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Mojo Workin'The Old African American Hoodoo System$
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Katrina Hazzard-Donald

Print publication date: 2012

Print ISBN-13: 9780252037290

Published to Illinois Scholarship Online: April 2017

DOI: 10.5406/illinois/9780252037290.001.0001

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PRINTED FROM ILLINOIS SCHOLARSHIP ONLINE (www.illinois.universitypressscholarship.com). (c) Copyright Illinois University Press, 2021. All Rights Reserved. An individual user may print out a PDF of a single chapter of a monograph in ISO for personal use.date: 19 June 2021

The Search for High John the Conquer

The Search for High John the Conquer

Chapter:
(p.68) 3 The Search for High John the Conquer
Source:
Mojo Workin'
Author(s):

Katrina Hazzard-Donald

Publisher:
University of Illinois Press
DOI:10.5406/illinois/9780252037290.003.0004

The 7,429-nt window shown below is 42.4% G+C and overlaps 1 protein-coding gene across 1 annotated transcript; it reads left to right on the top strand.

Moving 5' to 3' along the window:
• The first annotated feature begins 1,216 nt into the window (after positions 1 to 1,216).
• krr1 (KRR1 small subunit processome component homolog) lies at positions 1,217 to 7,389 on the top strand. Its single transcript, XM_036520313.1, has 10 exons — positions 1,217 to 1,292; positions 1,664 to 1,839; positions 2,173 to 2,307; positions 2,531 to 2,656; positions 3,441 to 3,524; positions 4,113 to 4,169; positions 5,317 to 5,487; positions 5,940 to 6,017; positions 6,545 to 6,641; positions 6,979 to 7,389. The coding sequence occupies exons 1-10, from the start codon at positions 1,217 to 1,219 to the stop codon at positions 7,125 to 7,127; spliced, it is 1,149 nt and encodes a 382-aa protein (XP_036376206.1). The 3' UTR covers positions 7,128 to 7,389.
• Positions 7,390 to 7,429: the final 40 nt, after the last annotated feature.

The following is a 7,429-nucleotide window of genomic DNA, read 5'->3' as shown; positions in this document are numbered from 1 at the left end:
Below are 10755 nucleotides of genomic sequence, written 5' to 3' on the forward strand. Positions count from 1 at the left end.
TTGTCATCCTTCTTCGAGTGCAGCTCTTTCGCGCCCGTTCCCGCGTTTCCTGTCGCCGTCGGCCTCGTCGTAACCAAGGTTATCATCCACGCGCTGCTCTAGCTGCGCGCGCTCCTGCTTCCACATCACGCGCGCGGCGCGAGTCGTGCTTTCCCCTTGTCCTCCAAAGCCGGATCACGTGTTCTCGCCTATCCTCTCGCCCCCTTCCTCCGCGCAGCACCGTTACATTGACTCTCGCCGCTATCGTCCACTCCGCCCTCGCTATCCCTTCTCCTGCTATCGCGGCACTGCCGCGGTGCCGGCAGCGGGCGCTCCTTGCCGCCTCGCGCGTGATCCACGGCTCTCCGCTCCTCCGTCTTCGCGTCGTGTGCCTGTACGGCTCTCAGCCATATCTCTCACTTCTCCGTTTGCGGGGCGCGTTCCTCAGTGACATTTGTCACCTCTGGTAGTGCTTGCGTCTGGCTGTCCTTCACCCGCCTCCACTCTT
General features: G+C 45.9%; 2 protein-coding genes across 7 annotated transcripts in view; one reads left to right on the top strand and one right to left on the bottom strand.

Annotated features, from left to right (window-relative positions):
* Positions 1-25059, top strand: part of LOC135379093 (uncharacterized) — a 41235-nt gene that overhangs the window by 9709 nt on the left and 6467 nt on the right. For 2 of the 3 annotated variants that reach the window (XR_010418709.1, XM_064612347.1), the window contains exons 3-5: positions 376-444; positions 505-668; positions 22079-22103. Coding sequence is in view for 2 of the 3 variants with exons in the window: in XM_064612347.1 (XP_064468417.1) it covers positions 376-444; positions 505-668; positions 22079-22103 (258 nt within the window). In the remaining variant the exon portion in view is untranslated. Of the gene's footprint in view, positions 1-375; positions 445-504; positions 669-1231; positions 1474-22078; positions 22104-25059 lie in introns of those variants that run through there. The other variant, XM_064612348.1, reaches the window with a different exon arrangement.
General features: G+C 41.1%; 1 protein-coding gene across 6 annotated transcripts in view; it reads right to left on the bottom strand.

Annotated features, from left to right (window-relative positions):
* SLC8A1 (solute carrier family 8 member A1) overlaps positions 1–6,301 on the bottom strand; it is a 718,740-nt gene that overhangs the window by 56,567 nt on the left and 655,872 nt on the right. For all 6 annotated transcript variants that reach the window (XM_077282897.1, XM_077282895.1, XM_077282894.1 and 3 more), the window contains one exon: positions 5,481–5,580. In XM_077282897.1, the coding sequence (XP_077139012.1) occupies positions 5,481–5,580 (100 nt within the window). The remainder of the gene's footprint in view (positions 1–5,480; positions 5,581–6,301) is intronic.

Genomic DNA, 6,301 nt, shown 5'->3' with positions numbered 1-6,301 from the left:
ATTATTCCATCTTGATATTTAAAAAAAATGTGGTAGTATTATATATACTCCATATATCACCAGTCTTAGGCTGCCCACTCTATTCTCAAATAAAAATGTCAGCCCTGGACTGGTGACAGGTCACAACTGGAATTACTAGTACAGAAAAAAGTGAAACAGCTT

This chapter focuses on High John the Conquer root, the most powerful and best-known root in Hoodoo practice. It asks how a root that is native only to Xalapa, Mexico, became so significant to African American Hoodoo practice, particularly in places like Virginia or other locales thousands of miles away, and how it was accessed by bondsmen and later freedmen. Zora Neale Hurston describes High John the Conquer as “our hope bringer,” an intermediary between man and God, a warrior martyr, a soul saver, and a virtual saint of the old Hoodoo religion. High John is used in numerous types of Hoodoo work and has been the most utilized Hoodoo root. This chapter discusses the possible sociocultural origins and movement of High John the Conquer root and its representative plant. It also examines the myth and legacy of High John de Conquer as well as the importance of the root in the Hoodoo pharmacopeia.

Keywords:   pharmacopeia, bondsmen, freedmen, High John the Conquer root, Hoodoo, Xalapa, Mexico, Zora Neale Hurston, High John the Conquer

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